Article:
Yet more fabulous items in the latest eagerly-awaited list from Weiser Antiquarian. This one is Catalogue 122: Aleister Crowley: Used and Rare Books and Ephemera.
The catalogue comprises our usual mixed selection, ranging from relatively recent reprints to some genuine rarities. Amongst the more unusual books are a copy of what is arguably the most handsome book published by Crowley during his lifetime: The Book of Thoth (1944) limited to 200 signed and numbered copies; as well as a First Edition of The Book of the Goetia of Solomon the King (1904) resplendent in a later black full-leather binding; and a copy of The Winged Beetle (1910), limited to 300 numbered copies thus, a work which famously has an alarming and blasphemous alternate meaning encrypted in its dedication. Also unusual are a near-fine copy of Book 4, Part I (1912), a proof copy of The Equinox, Vol. I No V (1911), and a copy of the “leather-bound” issue of the 1981 Thelema Publishing edition of The Book of the Law, limited to 200 copies. Somewhat quirkier items include two original metal printing blocks for the spine and cover titling of the 1976 Thelema publications edition of “The Book of the Law” and a selection of different editions of Leah Sublime, including the infamous Scratch ‘n’ Sniff Leah Sublime (1996), whose instigator, the appositely pseudonymed Frater Pheremone assured that there really was a scent underneath each of the paper swatches (although perhaps mercifully, whatever odour there was seems unlikely to have survived the passing of time).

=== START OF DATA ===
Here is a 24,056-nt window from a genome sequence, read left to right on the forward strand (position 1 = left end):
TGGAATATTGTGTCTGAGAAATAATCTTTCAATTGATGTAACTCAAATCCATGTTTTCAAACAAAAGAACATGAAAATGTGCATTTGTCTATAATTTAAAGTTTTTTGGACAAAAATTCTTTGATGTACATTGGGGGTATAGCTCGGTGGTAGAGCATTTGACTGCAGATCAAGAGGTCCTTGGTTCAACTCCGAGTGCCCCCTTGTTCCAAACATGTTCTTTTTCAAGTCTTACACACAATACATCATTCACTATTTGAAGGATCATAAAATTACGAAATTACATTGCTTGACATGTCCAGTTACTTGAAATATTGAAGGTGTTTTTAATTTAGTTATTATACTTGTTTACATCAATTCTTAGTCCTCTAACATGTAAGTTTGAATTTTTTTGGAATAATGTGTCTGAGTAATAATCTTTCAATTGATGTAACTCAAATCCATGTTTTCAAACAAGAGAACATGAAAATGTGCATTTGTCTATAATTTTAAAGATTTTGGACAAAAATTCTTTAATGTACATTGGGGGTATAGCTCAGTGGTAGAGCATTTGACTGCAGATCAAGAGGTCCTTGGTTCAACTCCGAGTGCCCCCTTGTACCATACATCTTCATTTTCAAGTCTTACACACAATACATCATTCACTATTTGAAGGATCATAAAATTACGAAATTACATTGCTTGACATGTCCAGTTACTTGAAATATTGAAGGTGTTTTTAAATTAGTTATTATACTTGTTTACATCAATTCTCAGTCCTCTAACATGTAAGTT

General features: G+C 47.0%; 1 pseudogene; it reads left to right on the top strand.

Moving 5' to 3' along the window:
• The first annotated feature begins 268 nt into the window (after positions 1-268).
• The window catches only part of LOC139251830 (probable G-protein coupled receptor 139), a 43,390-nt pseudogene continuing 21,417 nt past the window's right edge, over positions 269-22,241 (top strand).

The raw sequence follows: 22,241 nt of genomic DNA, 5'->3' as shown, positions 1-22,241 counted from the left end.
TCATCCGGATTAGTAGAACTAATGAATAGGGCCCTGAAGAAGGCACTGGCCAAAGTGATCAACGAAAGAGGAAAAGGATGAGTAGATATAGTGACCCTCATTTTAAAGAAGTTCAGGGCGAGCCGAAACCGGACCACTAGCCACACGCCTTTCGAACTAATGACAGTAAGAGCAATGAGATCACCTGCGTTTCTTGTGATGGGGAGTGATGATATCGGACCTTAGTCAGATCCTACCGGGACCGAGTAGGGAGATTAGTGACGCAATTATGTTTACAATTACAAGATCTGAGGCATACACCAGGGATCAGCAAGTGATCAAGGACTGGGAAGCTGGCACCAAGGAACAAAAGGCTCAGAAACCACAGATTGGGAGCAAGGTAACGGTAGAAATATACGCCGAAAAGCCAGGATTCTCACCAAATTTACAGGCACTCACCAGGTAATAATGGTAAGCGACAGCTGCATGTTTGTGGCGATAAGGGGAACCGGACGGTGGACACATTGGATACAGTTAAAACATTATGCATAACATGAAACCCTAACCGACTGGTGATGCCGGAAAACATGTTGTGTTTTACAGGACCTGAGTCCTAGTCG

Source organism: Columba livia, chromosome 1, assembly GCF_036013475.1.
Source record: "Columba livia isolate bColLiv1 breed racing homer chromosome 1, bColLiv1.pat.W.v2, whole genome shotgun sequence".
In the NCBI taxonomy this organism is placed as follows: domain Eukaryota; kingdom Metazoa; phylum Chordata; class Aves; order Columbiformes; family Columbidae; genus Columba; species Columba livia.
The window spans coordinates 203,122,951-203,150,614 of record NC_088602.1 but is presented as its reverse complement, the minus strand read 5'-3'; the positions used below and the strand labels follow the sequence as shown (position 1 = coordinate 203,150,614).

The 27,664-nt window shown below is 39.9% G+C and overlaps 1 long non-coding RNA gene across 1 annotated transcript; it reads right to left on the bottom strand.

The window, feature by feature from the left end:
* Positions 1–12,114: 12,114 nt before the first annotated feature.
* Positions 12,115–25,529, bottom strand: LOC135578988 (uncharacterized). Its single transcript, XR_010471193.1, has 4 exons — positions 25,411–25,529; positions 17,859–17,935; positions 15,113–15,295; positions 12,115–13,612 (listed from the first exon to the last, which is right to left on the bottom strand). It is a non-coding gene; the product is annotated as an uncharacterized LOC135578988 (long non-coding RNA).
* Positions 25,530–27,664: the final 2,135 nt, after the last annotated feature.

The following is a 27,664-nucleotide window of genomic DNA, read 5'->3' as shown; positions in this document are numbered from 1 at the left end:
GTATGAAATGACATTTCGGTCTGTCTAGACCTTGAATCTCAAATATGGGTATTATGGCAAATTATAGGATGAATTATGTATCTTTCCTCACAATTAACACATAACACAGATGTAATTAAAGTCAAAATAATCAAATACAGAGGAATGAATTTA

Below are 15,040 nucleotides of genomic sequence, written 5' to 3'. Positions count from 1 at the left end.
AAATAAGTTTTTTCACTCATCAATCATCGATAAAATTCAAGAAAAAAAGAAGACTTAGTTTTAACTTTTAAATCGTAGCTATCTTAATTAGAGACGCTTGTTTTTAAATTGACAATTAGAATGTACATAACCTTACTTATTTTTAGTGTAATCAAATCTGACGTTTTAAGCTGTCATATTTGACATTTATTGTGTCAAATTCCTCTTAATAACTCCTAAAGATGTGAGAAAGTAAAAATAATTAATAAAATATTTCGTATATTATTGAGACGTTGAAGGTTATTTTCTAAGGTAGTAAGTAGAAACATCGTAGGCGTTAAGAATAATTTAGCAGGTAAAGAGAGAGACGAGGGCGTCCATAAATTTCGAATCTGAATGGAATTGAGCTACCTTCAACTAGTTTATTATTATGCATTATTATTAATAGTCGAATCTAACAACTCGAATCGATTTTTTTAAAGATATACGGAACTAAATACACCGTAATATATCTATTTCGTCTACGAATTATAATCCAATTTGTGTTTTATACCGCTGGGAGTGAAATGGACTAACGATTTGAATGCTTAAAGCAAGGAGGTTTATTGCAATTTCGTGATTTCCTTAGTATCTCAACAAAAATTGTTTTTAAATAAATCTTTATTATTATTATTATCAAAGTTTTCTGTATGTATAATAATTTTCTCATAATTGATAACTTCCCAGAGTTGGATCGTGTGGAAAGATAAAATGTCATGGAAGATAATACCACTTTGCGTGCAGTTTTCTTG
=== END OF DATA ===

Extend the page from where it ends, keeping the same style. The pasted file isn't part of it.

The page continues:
A small collection of quite remarkable ephemera, all in Crowley’s handwriting, includes some particularly interesting items, such as a picture postcard of “Voo-doo’s Bar” in 1930s Berlin sent by Crowley to Colonel J. F. C. Carter, of Scotland Yard, in which he jokes about his own activities as an informant and Carter’s concerns for Maria Theresa de Mirimar; and a rough draft of a letter in which “the Beast” accuses a doctor of malpractice, quite possibly on the basis that he had performed abortions, to which Crowley was strongly opposed. Two letters, both signed, from Crowley to Frieda Harris, shed light on their relationship, with one including his musings on his new lodgings, and the other his thoughts on progress with the tarot. A selection of works with contributions by Crowley, includes a number of very scarce magazines with pieces by and about him, including a bound volume of The Idler (1909) which contains the first publication of the short story “The Drug” which was not only the first short story to be sold by Crowley but probably one of the first accounts of a “psychedelic experience” to be published in England.